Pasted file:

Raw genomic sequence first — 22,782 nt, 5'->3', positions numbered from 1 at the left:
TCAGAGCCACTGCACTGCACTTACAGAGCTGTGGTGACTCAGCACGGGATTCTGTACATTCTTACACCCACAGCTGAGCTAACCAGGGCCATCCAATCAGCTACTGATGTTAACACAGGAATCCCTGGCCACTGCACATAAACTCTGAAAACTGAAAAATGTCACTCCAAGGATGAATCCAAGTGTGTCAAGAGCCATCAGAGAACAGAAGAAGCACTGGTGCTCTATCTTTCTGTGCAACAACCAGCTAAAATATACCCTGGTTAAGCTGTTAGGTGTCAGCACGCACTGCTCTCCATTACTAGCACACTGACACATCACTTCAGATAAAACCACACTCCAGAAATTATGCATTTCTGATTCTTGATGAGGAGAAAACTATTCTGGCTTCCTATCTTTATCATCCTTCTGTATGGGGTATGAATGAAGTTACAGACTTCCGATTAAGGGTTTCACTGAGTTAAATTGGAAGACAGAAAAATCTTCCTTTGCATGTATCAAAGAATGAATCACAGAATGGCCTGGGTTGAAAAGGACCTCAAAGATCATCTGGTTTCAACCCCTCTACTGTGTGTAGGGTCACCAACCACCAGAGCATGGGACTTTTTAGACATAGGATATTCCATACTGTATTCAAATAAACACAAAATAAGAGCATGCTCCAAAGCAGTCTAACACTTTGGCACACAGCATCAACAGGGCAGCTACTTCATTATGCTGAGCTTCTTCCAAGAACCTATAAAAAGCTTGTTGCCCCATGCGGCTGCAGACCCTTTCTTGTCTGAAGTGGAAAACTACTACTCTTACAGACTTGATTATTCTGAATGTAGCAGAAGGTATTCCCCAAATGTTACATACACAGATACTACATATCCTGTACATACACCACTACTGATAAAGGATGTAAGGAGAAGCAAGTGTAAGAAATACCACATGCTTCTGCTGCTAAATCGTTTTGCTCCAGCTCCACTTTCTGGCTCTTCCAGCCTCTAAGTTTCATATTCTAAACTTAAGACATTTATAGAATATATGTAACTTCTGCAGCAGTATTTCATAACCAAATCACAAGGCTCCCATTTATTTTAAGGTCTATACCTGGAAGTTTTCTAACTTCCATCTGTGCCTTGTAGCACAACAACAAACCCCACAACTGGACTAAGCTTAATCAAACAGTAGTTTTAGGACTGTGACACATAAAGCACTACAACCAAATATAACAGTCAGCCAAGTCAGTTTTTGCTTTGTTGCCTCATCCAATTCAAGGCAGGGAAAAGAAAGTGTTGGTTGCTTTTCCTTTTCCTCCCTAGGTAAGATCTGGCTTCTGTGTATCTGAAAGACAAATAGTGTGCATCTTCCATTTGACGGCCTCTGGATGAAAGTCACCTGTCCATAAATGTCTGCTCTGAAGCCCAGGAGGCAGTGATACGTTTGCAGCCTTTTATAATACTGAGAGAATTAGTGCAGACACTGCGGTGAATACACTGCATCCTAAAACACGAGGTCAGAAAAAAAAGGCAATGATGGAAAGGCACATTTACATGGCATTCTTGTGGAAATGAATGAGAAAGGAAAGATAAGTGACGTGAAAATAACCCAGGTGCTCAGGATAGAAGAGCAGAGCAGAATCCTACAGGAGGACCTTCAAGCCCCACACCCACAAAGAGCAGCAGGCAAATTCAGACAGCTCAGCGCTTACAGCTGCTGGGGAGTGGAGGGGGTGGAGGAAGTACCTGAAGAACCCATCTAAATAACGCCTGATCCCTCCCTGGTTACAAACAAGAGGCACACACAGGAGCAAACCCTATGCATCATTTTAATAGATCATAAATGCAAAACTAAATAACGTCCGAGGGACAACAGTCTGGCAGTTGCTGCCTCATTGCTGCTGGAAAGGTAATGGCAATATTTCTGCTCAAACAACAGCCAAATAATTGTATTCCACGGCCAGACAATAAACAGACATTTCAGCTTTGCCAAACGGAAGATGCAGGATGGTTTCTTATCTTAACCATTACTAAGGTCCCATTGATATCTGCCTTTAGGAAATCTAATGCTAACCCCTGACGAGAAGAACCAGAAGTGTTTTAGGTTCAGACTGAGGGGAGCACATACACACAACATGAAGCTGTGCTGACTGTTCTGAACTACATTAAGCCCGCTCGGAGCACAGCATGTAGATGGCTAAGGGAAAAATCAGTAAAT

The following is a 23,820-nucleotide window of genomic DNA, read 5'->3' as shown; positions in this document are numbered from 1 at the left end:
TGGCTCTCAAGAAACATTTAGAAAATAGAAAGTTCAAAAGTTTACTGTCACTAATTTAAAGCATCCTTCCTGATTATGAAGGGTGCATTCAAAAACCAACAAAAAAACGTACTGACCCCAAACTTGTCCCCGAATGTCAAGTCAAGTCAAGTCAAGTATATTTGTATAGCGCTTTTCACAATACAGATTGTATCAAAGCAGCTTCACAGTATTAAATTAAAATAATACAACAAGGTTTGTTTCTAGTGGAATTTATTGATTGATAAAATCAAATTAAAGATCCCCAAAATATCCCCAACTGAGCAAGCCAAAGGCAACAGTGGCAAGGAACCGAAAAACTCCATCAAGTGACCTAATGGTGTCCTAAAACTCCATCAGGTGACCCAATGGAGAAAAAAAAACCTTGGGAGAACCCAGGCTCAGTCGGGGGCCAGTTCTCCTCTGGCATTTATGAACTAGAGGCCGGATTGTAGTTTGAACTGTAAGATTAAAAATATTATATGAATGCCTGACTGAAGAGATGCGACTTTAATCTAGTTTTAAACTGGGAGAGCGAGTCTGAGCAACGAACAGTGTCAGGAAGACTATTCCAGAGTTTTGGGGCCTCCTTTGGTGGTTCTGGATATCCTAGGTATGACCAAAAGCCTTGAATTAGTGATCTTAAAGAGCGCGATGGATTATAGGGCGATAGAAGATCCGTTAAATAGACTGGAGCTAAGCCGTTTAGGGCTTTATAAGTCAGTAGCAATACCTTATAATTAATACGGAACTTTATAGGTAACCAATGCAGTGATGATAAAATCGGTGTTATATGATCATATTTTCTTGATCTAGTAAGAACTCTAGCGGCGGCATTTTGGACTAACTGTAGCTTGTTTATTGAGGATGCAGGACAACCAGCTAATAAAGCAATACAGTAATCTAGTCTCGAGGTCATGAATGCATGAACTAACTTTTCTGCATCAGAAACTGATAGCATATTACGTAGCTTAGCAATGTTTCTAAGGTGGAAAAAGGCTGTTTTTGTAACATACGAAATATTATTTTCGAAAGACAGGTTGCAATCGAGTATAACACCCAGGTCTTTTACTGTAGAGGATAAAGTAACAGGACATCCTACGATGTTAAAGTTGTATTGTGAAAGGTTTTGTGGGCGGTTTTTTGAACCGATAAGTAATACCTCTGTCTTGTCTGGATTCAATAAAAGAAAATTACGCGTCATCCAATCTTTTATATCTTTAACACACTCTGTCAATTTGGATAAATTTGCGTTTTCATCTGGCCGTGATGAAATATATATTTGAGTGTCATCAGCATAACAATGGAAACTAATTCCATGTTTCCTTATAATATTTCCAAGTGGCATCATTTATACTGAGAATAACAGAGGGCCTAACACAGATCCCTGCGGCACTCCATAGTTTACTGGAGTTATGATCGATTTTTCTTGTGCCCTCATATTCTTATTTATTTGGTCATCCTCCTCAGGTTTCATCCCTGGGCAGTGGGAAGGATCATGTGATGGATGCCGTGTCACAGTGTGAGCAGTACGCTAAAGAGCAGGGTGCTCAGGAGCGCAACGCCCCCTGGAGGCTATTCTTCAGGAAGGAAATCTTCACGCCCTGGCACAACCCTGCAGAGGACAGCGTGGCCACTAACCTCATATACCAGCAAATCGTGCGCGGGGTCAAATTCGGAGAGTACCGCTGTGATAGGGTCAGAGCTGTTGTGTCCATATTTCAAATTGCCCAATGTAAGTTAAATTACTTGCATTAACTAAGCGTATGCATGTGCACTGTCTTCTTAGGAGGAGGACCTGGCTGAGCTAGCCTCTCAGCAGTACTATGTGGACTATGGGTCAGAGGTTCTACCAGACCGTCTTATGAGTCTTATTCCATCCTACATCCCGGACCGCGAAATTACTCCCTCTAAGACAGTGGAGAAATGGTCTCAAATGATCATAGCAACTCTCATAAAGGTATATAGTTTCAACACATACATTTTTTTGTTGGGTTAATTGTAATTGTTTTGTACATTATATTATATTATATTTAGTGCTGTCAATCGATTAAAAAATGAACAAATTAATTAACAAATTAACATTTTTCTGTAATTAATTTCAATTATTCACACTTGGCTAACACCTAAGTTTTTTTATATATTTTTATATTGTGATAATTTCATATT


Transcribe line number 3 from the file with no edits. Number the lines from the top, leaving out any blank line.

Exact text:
The following is a 23,820-nucleotide window of genomic DNA, read 5'->3' as shown; positions in this document are numbered from 1 at the left end: